According to Mr Oyuku who performs civil marriages at the Registry’s offices on Amamu House in Kampala, there are some positive aspects to matters like parental or guardian consent that have been excluded in the present proposals.
Civil marriages, one of the forms of marriage allowed, have been growing especially in the city from a monthly average of three to seven in 2003-4 to over 67 monthly today.
They are easier and cheaper and also attract younger couples. But Mr Oyuku says simply because consent under the law is now that of the individual seeking a marriage – all that is required is that they are of consenting age [18 years].
“But consider a girl on campus who is confused by some boy and runs to the Registry to perform a marriage. Will not the consent of her father or guardian provide some protection? What if she is being used?” he asks in an office buzzing with manual typewriters and overflowing with files.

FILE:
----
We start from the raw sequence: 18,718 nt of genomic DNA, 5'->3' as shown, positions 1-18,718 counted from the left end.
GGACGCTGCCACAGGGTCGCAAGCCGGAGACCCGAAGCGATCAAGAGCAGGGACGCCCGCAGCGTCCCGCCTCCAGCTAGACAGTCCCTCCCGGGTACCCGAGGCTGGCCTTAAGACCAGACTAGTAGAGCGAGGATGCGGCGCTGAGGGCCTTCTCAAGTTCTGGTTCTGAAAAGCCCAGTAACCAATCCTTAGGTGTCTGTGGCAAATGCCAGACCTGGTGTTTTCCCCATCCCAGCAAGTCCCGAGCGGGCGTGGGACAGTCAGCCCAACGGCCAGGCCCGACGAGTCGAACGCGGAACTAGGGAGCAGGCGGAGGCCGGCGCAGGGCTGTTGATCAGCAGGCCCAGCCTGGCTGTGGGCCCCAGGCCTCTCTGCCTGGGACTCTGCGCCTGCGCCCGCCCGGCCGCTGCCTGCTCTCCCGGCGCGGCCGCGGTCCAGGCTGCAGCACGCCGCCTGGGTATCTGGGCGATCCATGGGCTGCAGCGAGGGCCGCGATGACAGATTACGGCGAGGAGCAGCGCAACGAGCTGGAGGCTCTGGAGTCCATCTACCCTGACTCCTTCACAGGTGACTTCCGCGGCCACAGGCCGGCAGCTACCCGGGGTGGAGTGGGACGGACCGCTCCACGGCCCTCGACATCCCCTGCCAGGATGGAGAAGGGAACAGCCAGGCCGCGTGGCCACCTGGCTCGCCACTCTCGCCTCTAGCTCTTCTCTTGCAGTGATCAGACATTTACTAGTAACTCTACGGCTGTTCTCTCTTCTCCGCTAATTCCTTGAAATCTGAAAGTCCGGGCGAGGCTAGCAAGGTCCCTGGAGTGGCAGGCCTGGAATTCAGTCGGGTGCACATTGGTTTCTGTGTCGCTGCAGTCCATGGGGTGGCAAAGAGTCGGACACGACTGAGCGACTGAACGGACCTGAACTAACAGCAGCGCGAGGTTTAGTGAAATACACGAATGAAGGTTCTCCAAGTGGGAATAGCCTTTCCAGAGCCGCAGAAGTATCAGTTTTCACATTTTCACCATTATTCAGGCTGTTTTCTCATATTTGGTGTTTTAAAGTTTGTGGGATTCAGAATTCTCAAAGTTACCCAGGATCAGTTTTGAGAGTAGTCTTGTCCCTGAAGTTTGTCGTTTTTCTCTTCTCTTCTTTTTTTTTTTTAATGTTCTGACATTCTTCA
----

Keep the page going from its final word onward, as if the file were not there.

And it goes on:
There is no computer on his desk either which brings to mind the question of the integrity of record keeping here.
The registry which looks and feels trapped in a pre-modern period nonetheless has discovered through practice a point worth debating. Under the new law especially with regard to customary marriage it states that the “consent of a parent, relative, clan elder and any other person other than the respective parties shall not be a requirement”.
While claiming ground for individual rights even against some of the negative aspects of customary practice- the abolition of consent goes counter to the general practice which recognises that a family is part of a community and feeds on the social sanction that sustains it once it has been contracted.
These are some of the tensions that show the clash between the traditional and modern in the present draft. It’s ostensibly possible that like widow inheritance and bride price, consent could be required but not deemed necessary for a marriage to be validated. That way Mr Oyuku and others have a way to tend to the needs of younger and freer Ugandans in the modern age.